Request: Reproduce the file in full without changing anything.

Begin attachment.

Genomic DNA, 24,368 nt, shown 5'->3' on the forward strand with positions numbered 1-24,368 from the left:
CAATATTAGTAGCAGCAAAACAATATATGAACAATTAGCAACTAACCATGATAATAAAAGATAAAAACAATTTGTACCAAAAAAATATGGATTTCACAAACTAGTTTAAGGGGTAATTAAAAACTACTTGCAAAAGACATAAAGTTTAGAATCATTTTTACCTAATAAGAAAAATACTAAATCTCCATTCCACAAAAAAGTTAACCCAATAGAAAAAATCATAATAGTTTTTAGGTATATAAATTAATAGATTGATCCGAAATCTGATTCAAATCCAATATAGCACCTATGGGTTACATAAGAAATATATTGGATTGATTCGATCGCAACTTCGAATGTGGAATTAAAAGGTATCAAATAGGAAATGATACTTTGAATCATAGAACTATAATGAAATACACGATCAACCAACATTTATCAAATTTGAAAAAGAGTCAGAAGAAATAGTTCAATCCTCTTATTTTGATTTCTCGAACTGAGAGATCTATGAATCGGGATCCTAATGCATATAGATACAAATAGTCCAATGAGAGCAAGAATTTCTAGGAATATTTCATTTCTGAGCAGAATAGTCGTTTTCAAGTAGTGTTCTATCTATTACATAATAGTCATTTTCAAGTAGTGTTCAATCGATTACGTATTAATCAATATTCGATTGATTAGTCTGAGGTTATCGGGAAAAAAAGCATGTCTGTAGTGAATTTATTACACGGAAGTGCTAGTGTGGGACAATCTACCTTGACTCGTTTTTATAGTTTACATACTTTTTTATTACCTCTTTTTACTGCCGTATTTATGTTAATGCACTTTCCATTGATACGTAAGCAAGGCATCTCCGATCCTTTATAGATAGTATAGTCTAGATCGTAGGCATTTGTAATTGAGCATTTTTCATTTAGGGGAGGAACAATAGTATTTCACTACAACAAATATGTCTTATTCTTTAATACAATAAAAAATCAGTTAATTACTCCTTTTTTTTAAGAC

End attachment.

Genomic DNA, 24,368 nt, shown 5'->3' on the forward strand with positions numbered 1-24,368 from the left:
CAATATTAGTAGCAGCAAAACAATATATGAACAATTAGCAACTAACCATGATAATAAAAGATAAAAACAATTTGTACCAAAAAAATATGGATTTCACAAACTAGTTTAAGGGGTAATTAAAAACTACTTGCAAAAGACATAAAGTTTAGAATCATTTTTACCTAATAAGAAAAATACTAAATCTCCATTCCACAAAAAAGTTAACCCAATAGAAAAAATCATAATAGTTTTTAGGTATATAAATTAATAGATTGATCCGAAATCTGATTCAAATCCAATATAGCACCTATGGGTTACATAAGAAATATATTGGATTGATTCGATCGCAACTTCGAATGTGGAATTAAAAGGTATCAAATAGGAAATGATACTTTGAATCATAGAACTATAATGAAATACACGATCAACCAACATTTATCAAATTTGAAAAAGAGTCAGAAGAAATAGTTCAATCCTCTTATTTTGATTTCTCGAACTGAGAGATCTATGAATCGGGATCCTAATGCATATAGATACAAATAGTCCAATGAGAGCAAGAATTTCTAGGAATATTTCATTTCTGAGCAGAATAGTCGTTTTCAAGTAGTGTTCTATCTATTACATAATAGTCATTTTCAAGTAGTGTTCAATCGATTACGTATTAATCAATATTCGATTGATTAGTCTGAGGTTATCGGGAAAAAAAGCATGTCTGTAGTGAATTTATTACACGGAAGTGCTAGTGTGGGACAATCTACCTTGACTCGTTTTTATAGTTTACATACTTTTTTATTACCTCTTTTTACTGCCGTATTTATGTTAATGCACTTTCCATTGATACGTAAGCAAGGCATCTCCGATCCTTTATAGATAGTATAGTCTAGATCGTAGGCATTTGTAATTGAGCATTTTTCATTTAGGGGAGGAACAATAGTATTTCACTACAACAAATATGTCTTATTCTTTAATACAATAAAAAATCAGTTAATTACTCCTTTTTTTTAAGAC